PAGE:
The American Medical Association (AMA) has launched the Digital Health Implementation Playbook to help physicians understand digital health better. They hope this will ease physicians’ anxieties about new medical technologies and lead to quicker adoptions of new innovations.
One worry for physicians, researchers, and decision makers in adopting digital health innovations, AMA said in a statement, was that “adoption and implementation of digital health solutions can be difficult and time-consuming.”
AMA chair-elect Jesse Ehrenfeld said the adoption of digital health solutions could be a challenge for those without a “clear course to success,” with the new playbook meant to help physicians understand healthcare trends better.
“The AMA is committed to making technology an asset, not a burden, and the playbook provides the medical community with widespread access to a proven path for implementing digitally enabled health and care. The playbook’s roadmap is based on institutional knowledge and best practices convened by the AMA from a wide array of experts in the field,” Ehrenfeld said.
The association explained that its playbook was created for care teams, and administrators in medical practices. AMA worked with more than 80 physicians, care team members, health care administrators, patients, and digital health thought leaders to come up with the playbook, which it hopes will motivate the medical community to adopt change faster and more successfully.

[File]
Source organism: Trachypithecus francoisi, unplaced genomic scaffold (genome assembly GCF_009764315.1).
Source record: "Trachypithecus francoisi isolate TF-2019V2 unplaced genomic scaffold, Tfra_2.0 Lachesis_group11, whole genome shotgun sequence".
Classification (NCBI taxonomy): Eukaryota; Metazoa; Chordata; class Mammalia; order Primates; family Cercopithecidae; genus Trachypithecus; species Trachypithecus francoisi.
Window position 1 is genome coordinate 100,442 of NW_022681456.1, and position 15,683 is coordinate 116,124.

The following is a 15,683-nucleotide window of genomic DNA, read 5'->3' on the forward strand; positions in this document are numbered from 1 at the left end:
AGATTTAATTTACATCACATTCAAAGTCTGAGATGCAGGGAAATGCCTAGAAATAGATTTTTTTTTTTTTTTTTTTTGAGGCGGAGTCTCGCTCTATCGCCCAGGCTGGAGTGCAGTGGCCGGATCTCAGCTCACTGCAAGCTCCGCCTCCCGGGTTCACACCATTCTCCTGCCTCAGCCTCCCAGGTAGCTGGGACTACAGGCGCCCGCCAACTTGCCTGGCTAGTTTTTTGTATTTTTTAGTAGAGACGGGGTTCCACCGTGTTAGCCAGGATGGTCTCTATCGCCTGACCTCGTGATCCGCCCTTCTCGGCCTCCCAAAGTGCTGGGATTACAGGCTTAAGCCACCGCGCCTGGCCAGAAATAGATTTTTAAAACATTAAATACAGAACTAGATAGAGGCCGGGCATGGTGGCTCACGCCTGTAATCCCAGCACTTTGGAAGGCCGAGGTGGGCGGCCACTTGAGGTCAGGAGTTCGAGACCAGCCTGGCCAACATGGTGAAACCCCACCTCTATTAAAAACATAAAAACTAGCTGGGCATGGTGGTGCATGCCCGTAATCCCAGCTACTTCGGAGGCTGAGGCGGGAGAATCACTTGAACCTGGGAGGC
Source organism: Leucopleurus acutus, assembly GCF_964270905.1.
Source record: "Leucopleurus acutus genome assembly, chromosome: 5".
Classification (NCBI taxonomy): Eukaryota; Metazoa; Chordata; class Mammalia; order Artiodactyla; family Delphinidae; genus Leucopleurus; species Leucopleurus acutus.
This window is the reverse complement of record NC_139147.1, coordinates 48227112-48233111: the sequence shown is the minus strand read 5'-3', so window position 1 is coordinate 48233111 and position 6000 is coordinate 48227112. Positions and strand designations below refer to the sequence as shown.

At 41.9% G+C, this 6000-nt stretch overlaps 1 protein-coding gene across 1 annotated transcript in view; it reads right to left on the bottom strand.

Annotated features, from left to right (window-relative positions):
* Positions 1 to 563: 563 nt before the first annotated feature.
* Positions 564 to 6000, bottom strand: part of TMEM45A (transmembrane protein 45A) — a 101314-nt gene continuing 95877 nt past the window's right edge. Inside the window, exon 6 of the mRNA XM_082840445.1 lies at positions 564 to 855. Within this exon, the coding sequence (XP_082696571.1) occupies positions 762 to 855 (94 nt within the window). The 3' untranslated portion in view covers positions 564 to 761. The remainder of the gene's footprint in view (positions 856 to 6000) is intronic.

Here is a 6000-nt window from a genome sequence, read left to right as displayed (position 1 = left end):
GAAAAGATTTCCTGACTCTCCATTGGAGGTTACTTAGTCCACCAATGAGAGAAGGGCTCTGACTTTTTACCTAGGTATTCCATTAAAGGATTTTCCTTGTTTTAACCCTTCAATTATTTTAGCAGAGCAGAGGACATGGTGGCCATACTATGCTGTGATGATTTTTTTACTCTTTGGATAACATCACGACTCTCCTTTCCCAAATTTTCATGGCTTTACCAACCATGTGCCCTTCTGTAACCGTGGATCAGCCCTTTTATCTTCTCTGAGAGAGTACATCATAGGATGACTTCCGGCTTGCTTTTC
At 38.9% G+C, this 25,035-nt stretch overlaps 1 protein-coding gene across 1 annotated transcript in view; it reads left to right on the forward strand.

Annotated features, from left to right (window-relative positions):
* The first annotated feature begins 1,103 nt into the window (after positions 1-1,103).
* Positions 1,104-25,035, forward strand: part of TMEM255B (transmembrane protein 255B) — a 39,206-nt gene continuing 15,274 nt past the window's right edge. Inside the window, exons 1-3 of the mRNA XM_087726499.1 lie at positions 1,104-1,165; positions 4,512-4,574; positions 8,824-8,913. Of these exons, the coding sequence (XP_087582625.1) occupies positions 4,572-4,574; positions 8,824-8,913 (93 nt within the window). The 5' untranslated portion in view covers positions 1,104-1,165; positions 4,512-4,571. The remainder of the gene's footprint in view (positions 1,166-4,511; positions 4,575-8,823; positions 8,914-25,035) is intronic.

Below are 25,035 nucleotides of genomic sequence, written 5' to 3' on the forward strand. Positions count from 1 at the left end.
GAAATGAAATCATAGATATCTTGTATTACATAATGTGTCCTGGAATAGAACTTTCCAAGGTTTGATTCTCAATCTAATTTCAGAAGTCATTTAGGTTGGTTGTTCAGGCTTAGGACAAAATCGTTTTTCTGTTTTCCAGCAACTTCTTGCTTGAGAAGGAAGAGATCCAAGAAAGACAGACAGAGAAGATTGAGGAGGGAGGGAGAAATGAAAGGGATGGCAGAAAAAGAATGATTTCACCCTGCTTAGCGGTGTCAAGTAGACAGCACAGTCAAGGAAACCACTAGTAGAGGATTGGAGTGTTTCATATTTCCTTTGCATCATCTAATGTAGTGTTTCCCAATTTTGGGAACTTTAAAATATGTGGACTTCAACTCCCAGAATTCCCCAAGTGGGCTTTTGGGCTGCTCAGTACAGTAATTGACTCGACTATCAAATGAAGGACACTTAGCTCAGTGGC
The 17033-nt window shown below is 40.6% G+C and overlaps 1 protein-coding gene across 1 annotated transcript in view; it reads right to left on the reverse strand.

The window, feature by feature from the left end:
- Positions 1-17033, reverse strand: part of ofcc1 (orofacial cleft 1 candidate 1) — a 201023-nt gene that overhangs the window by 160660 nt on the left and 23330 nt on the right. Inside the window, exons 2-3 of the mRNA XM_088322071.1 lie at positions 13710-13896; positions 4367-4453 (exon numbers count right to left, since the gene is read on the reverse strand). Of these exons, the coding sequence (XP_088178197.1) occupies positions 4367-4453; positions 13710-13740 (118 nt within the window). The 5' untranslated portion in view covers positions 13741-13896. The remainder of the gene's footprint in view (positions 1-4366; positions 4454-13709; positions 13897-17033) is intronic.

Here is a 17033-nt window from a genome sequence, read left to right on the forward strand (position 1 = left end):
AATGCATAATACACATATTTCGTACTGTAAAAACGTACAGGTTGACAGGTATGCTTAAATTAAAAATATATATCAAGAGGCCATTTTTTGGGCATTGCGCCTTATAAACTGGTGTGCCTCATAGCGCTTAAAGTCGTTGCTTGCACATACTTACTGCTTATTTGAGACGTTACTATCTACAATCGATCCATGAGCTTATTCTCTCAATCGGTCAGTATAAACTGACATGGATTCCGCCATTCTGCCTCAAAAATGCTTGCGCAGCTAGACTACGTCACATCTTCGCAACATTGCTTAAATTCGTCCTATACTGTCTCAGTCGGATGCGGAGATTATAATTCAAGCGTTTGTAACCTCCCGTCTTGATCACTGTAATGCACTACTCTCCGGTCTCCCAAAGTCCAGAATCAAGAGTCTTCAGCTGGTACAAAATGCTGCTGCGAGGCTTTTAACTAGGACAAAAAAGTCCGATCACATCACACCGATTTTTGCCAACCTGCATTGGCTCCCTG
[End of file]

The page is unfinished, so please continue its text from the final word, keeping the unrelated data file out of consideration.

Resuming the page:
The playbook has 12 steps, which the AMA hopes can help physicians in the adoption of digital health solutions.
“As the playbook evolves, it will provide a helpful 12 steps process to guide the implementation of a variety of digital health solutions. The first six steps are fundamental to the implementation of any digital health solution. The subsequent six steps focus on specific digital health solutions and the unique considerations relevant to that specific technology,” AMA explained.
The playbook primarily focuses on remote patient monitoring, which they said could present an opportunity to better understand and manage chronic diseases such as diabetes, chronic obstructive pulmonary disease (COPD) and asthma. The book also addresses cardiovascular issues such as chronic heart failure, and is set to benefit cardiovascular professionals such as Simon Stertzer.
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